Heck thanks if anyone bothers to read my gibberish


                      • #12
                        As David pointed out the 10/2 cannot run dual voltages. You need 10/3 with ground to do that and it may be marginal at best. You can feed a 100A panel with any wire,, say a number 6 as long as you put a 60A breaker in the main panel. You might be able to pull out the 10/2 and replace with 10/3 with ground as a temp measure but can only feed that with a 30 from the main. As long as you were not doing more than some lights it would work and usually you dont grind at the same time as welding. You could re-feed at a late date with bigger wire. You will need ground rod and seperate equipment grounding bar in new panel though and as long as you use only a 6 space panel you do not need a main breaker in the garage.


                        • #13
                          Originally posted by Red90YJ
                          I don't expect to be operating a grinder and power saw and welder at the same time.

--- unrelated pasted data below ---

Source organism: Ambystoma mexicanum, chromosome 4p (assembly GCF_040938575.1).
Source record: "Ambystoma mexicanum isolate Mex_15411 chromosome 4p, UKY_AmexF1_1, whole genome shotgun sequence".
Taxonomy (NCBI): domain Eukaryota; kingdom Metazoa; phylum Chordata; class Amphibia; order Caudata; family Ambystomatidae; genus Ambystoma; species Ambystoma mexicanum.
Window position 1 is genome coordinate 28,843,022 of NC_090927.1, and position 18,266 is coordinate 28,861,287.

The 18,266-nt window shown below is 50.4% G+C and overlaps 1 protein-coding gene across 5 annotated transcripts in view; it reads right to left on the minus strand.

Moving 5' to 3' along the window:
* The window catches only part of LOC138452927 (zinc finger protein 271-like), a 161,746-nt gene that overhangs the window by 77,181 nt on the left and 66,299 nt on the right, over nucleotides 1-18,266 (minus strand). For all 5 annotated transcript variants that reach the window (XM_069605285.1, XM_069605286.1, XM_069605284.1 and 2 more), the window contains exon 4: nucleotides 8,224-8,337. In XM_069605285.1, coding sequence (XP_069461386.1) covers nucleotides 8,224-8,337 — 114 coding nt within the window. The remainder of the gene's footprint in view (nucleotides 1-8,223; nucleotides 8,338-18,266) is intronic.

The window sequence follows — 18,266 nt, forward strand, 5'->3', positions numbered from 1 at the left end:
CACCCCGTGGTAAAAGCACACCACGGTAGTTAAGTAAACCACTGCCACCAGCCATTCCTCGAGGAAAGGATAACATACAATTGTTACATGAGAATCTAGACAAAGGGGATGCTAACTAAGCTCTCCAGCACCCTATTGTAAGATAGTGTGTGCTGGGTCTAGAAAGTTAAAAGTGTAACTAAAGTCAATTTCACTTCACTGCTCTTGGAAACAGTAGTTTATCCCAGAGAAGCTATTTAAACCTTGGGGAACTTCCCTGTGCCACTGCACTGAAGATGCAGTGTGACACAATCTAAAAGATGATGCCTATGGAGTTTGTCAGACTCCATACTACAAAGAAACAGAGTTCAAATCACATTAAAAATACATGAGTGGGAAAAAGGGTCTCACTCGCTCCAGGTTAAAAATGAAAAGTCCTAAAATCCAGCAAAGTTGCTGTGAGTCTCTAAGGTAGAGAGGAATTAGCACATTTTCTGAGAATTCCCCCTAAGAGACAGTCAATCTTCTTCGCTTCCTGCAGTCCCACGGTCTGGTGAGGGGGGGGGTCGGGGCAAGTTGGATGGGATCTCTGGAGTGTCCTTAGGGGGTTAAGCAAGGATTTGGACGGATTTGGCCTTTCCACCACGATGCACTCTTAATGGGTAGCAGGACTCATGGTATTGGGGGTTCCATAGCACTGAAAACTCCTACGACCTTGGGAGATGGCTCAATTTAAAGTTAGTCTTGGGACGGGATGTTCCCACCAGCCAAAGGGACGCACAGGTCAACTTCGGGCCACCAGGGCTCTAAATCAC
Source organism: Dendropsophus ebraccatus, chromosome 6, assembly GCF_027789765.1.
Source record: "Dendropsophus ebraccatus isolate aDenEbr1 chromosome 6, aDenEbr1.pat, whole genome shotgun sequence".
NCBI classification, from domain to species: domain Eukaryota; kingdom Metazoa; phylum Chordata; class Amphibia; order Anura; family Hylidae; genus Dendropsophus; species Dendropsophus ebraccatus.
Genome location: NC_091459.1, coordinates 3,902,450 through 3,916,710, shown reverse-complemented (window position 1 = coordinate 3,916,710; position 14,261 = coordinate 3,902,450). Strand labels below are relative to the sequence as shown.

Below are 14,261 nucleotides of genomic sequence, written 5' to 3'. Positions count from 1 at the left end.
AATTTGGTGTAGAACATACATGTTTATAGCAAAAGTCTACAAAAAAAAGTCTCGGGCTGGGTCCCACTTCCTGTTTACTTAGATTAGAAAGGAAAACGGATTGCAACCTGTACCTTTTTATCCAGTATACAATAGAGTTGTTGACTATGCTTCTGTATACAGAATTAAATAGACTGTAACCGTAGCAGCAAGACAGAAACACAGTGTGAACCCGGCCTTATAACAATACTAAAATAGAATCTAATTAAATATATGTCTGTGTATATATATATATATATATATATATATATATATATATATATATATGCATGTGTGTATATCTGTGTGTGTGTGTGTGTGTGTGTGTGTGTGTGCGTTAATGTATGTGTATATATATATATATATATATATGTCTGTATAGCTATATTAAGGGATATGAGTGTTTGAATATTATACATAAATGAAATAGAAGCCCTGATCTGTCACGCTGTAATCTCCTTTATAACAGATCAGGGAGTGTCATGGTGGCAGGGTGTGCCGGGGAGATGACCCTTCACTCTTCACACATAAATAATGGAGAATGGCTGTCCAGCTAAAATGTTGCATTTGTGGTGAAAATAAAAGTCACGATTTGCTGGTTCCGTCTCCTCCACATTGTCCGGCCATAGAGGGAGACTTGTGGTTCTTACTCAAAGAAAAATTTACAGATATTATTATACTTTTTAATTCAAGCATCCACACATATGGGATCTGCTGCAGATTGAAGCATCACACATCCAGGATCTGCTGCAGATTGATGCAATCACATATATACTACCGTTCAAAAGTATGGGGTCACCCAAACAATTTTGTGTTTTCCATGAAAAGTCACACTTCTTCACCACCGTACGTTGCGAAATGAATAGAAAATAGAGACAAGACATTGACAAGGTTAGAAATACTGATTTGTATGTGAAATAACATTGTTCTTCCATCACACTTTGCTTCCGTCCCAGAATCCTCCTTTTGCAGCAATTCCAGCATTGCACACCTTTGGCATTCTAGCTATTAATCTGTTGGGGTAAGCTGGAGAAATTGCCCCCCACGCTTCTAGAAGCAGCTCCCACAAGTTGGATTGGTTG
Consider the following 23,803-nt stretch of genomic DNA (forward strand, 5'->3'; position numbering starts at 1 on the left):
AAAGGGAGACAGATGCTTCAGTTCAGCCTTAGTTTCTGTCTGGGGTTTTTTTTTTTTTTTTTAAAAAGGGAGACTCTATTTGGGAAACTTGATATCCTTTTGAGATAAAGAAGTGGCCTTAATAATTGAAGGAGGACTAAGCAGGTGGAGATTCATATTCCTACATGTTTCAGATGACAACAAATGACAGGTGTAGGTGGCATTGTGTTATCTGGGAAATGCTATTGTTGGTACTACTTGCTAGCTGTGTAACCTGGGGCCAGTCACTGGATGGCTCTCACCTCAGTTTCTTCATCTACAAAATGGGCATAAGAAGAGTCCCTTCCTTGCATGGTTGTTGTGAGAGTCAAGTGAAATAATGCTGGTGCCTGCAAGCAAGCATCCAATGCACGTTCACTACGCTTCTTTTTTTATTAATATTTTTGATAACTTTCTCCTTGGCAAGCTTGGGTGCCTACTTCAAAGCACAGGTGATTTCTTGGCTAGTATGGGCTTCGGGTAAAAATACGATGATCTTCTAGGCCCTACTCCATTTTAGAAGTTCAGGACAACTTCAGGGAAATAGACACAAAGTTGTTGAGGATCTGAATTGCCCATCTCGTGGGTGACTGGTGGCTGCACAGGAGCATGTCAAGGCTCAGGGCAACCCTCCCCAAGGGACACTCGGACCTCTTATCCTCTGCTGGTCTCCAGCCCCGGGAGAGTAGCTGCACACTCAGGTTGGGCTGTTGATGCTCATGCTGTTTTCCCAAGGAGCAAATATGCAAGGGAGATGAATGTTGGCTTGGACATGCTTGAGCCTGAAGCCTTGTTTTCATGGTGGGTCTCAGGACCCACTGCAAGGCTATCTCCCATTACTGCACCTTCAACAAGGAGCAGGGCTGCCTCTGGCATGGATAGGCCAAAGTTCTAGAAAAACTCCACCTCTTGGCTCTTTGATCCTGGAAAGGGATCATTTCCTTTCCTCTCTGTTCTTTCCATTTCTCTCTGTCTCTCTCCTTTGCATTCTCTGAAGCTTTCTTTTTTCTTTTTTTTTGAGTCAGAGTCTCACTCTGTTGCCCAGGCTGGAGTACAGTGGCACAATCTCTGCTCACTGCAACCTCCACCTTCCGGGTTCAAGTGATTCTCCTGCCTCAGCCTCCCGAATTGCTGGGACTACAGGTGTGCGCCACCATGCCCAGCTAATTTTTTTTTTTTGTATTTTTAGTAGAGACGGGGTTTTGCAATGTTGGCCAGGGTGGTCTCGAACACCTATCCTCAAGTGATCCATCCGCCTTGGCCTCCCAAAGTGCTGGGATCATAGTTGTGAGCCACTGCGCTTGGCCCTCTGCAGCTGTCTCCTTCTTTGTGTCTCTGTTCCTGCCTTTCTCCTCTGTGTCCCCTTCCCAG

Always expect to operate at the same time and wire accordingly.


                          • #14
                            Well.........Everyone is correct on this, only suggestion left would be: If you plan upgrade later on, and the Furher is on your case, you might want to make a Good E-cord and tough it out till the stock splits. Throw up an outlet in house and let her rip. If you look in the right places you can power welder this way for about 30-100$ (just don't drag cord through roses.) I know what you are thinking about the dual voltage. Yes it will work but don't do it. Hope this helps.


                            • #15
                              Horizontan boring under the flower garden is always an option, and will usually save your life from an enraged rose grower.